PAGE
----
Earl a Category 4 storm again

By: Dr. Jeff Masters , 9:23 PM GMT on September 01, 2010

Share this Blog
2
+

Hurricane Earl has regained Category 4 strength this afternoon, and continues on a steady northwest path towards the North Carolina coast. Recent satellite imagery shows that Earl has become more symmetrical, with improved upper-level outflow and no signs of dry air wrapping into the core. The improved appearance is probably due to lower wind shear. Latest wind shear tendency imagery from the University of Wisconsin CIMSS group shows that shear on the southwest side of Earl has fallen by about 10 knots over the past 24 hours.


Figure 1. Afternoon satellite image of Earl.

Forecast for Earl
The latest set of model runs from 8am EDT (12Z) this morning shows little change to Earl's track. Thus, my write-up of the possible impacts to North Carolina, New England, and Canada in this morning's post remain unchanged. The latest SHIPS model forecast shows wind shear will remain moderate, about 15 knots, through Friday afternoon. This should allow Earl to maintain major hurricane status as it passes North Carolina early Friday morning. By Friday night, as Earl gets caught in the jet stream and accelerates to the northeast, wind shear will rise to 20 - 30 knots and ocean temperatures will plunge to 20°C, resulting in considerable weakening. Earl will still probably be a Category 1 or 2 hurricane early Saturday morning, when it will make its closest approach to New England. Earl is more likely to be a strong tropical storm or weak Category 1 hurricane early Saturday afternoon, when it is expected to make landfall in Nova Scotia, Canada.

Earl is a large hurricane, which gives it a higher potential for storm surge damage than a smaller hurricane with the same top winds. One measure of a storm's power, useful for gauging storm surge threat, is to measure the speed of the winds and multiply by the area over which those winds blow. This total is called the Integrated Kinetic Energy (IKE). Based on the storm's IKE, one can come up with a scale from 0 - 6 rating the storm's destructive power from its storm surge. A separate rating can be given to the destructive potential of the storm's winds. The IKE value of 112 Terrajoules for Earl, at 3:30pm EDT today, gives its storm surge a destructive power of 5.0 on a scale of 0 - 6. Earl's winds have a lower destructive power, 3.4 on a scale of 0 - 6. Let's hope the right front quadrant of Earl, where the main storm surge would occur, stays offshore! For comparison, the small Category 5 Hurricane Camille of 1969 had an IKE of 80 Terrajoules, and the very large Category 2 Hurricane Ike of 2008 had an IKE of 116 Terrajoules--similar to Category 3 Earl's.

Fiona
Tropical Storm Fiona is struggling due to high wind shear, courtesy of strong upper-level northerly winds from Hurricane Earl's outflow. The latest Hurricane Hunter center fix at 1:29pm EDT found Fiona had weakened some, with a central pressure of 999 mb. This is a rise of 1 mb from this morning. The wind shear analysis from the University of Wisconsin CIMSS group shows that shear has increased to a moderately high 15 - 20 knots this afternoon. Satellite loops show the classic signature of a tropical storm experiencing high wind shear--an exposed center of circulation, and all the heavy thunderstorms pushed to one side (the south side in this case). Martinique radar shows that the outer bands from Fiona are bringing heavy rain squalls to the same islands of the northern Lesser Antilles that were affected by Earl. Our wundermap for the northern Lesser Antilles shows no stations recorded winds over 20 mph this afternoon, though there was no reporting station on Barbuda, the island closest to Fiona.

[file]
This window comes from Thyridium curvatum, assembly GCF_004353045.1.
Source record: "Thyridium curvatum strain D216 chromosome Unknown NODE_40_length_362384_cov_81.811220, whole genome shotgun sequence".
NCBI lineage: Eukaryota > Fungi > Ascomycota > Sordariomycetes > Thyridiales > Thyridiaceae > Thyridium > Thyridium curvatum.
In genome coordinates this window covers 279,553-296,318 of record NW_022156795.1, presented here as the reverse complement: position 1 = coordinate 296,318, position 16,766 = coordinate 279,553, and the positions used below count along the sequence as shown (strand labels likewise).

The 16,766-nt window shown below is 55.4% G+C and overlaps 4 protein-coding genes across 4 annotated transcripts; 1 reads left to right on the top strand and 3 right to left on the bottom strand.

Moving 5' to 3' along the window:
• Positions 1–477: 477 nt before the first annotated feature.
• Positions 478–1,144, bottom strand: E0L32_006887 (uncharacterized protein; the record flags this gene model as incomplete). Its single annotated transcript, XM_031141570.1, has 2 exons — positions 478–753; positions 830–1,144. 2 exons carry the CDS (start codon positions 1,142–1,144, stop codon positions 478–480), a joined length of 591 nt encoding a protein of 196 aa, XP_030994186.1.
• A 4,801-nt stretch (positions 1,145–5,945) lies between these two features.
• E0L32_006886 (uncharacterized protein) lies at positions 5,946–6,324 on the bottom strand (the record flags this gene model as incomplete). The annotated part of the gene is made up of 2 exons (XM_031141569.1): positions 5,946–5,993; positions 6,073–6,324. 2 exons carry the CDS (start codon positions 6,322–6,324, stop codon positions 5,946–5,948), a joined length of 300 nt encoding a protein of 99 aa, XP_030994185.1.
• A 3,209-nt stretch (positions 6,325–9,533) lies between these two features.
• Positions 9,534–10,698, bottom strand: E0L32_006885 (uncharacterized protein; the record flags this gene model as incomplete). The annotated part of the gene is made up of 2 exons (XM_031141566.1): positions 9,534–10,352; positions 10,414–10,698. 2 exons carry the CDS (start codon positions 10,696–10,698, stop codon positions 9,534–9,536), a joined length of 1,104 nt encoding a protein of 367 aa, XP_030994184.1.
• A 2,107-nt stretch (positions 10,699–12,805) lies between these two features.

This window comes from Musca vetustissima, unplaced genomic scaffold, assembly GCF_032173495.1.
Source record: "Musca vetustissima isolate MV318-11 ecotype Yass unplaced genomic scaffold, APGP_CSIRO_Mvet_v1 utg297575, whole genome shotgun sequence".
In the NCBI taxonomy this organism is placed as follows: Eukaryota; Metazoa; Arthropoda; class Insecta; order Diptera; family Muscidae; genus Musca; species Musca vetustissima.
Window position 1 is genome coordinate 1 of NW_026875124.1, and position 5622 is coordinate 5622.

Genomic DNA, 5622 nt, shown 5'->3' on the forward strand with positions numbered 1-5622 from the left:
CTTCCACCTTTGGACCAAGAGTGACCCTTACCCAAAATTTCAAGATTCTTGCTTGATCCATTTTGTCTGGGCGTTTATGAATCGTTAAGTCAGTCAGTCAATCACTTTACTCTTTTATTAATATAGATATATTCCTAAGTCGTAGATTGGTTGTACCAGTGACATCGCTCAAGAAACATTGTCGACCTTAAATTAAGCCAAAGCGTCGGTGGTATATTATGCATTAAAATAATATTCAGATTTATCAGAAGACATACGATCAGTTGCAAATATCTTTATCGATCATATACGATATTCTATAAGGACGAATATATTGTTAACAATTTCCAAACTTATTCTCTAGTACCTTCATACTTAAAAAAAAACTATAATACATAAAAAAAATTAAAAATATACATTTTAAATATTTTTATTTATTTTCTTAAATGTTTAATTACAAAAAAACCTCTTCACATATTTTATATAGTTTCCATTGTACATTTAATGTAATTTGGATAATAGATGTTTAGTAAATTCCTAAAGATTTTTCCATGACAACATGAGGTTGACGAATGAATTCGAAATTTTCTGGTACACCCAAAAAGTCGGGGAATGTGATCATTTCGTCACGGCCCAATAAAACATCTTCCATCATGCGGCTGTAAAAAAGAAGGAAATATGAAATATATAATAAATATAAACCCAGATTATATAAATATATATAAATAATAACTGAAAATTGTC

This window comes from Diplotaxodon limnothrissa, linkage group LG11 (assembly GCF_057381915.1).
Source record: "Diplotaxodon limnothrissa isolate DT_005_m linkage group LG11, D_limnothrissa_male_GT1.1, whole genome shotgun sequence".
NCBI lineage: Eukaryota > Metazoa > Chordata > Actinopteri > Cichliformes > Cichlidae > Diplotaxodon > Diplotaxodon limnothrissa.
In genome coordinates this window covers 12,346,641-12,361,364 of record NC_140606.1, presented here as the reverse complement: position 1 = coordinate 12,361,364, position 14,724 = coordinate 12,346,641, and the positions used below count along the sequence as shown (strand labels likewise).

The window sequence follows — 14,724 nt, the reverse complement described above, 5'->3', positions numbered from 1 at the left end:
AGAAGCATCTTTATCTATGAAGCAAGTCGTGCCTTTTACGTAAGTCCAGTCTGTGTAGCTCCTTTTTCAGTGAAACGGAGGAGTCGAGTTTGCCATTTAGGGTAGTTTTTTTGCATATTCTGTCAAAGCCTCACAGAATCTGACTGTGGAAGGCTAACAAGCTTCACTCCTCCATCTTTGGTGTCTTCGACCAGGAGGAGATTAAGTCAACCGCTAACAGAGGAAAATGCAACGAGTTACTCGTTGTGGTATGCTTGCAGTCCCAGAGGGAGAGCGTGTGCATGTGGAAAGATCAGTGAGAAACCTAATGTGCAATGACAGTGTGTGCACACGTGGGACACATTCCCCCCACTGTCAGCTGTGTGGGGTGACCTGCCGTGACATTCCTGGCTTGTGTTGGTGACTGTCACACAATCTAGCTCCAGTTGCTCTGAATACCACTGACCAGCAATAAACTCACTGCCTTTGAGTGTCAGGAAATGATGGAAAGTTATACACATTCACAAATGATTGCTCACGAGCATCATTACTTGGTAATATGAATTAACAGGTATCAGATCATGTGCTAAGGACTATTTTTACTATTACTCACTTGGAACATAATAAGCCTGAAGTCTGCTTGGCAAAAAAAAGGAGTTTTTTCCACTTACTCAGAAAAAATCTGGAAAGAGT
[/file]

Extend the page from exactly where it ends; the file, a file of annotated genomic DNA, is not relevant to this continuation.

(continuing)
Forecast for Fiona
Moderate wind shear and dry air should keep Fiona from attaining hurricane status over the next two days, as big brother Earl continues to bring high wind shear. The shear may be strong enough to destroy Fiona, as predicted by the NHC. However, by this weekend, Earl may pull far enough away for shear to drop and Fiona to survive. The 4 - 5 day track forecast is highly uncertain, as there is a large spread in the model solutions. It is possible Fiona may pose a threat to Bermuda on Saturday or Sunday, and the storm could wander for a week or more in the waters between Bermuda and the U.S. East Coast.


Figure 2. Afternoon satellite image of Fiona.

Tropical Storm Gaston forms
Tropical Storm Gaston developed enough heavy thunderstorms near its center this afternoon to get a name, and appears destined to become Hurricane Gaston by early next week. Water vapor satellite images show a large area of dry air to the north and west of Gaston, and this dry air will be the dominant inhibiting factor for development. The latest SHIPS model forecast predicts shear will remain moderate, 10 - 15 knots, for the next four days, and perhaps fall to the low range 4 - 5 days from now. Gaston is over warm 28°C waters, and should be able to steadily intensify into a hurricane by Saturday or Sunday, as predicted by the many of the intensity models. Gaston may threaten the northern Lesser Antilles Islands as early as Tuesday.